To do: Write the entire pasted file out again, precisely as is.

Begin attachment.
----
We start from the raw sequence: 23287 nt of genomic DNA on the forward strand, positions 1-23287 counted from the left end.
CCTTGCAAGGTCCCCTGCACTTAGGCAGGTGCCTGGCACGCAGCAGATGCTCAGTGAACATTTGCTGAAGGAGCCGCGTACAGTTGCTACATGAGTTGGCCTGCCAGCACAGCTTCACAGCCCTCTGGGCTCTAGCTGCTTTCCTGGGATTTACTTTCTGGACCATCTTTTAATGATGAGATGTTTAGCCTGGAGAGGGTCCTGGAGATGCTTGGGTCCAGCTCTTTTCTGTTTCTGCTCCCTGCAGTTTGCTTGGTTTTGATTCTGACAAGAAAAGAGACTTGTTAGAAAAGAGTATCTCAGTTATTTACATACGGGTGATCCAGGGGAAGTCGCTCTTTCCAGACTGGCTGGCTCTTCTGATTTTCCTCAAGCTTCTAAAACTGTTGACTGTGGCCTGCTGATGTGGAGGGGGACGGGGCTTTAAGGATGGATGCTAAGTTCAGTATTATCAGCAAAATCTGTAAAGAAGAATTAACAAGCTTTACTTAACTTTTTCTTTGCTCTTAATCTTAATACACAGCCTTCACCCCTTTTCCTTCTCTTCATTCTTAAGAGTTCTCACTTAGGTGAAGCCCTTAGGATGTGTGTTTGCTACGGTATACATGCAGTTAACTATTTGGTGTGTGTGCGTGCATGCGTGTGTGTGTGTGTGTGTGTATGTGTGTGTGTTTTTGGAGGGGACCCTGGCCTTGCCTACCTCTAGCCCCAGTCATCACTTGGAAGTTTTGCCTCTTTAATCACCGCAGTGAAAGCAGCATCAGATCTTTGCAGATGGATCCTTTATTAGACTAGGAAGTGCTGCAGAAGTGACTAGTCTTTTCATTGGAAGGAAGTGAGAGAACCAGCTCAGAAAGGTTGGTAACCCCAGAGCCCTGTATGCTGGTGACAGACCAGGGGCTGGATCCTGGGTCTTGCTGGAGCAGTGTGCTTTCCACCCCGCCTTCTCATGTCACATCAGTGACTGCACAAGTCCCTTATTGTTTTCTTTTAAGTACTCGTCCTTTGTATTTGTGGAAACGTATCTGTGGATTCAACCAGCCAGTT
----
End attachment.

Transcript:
We start from the raw sequence: 23287 nt of genomic DNA on the forward strand, positions 1-23287 counted from the left end.
CCTTGCAAGGTCCCCTGCACTTAGGCAGGTGCCTGGCACGCAGCAGATGCTCAGTGAACATTTGCTGAAGGAGCCGCGTACAGTTGCTACATGAGTTGGCCTGCCAGCACAGCTTCACAGCCCTCTGGGCTCTAGCTGCTTTCCTGGGATTTACTTTCTGGACCATCTTTTAATGATGAGATGTTTAGCCTGGAGAGGGTCCTGGAGATGCTTGGGTCCAGCTCTTTTCTGTTTCTGCTCCCTGCAGTTTGCTTGGTTTTGATTCTGACAAGAAAAGAGACTTGTTAGAAAAGAGTATCTCAGTTATTTACATACGGGTGATCCAGGGGAAGTCGCTCTTTCCAGACTGGCTGGCTCTTCTGATTTTCCTCAAGCTTCTAAAACTGTTGACTGTGGCCTGCTGATGTGGAGGGGGACGGGGCTTTAAGGATGGATGCTAAGTTCAGTATTATCAGCAAAATCTGTAAAGAAGAATTAACAAGCTTTACTTAACTTTTTCTTTGCTCTTAATCTTAATACACAGCCTTCACCCCTTTTCCTTCTCTTCATTCTTAAGAGTTCTCACTTAGGTGAAGCCCTTAGGATGTGTGTTTGCTACGGTATACATGCAGTTAACTATTTGGTGTGTGTGCGTGCATGCGTGTGTGTGTGTGTGTGTGTATGTGTGTGTGTTTTTGGAGGGGACCCTGGCCTTGCCTACCTCTAGCCCCAGTCATCACTTGGAAGTTTTGCCTCTTTAATCACCGCAGTGAAAGCAGCATCAGATCTTTGCAGATGGATCCTTTATTAGACTAGGAAGTGCTGCAGAAGTGACTAGTCTTTTCATTGGAAGGAAGTGAGAGAACCAGCTCAGAAAGGTTGGTAACCCCAGAGCCCTGTATGCTGGTGACAGACCAGGGGCTGGATCCTGGGTCTTGCTGGAGCAGTGTGCTTTCCACCCCGCCTTCTCATGTCACATCAGTGACTGCACAAGTCCCTTATTGTTTTCTTTTAAGTACTCGTCCTTTGTATTTGTGGAAACGTATCTGTGGATTCAACCAGCCAGTT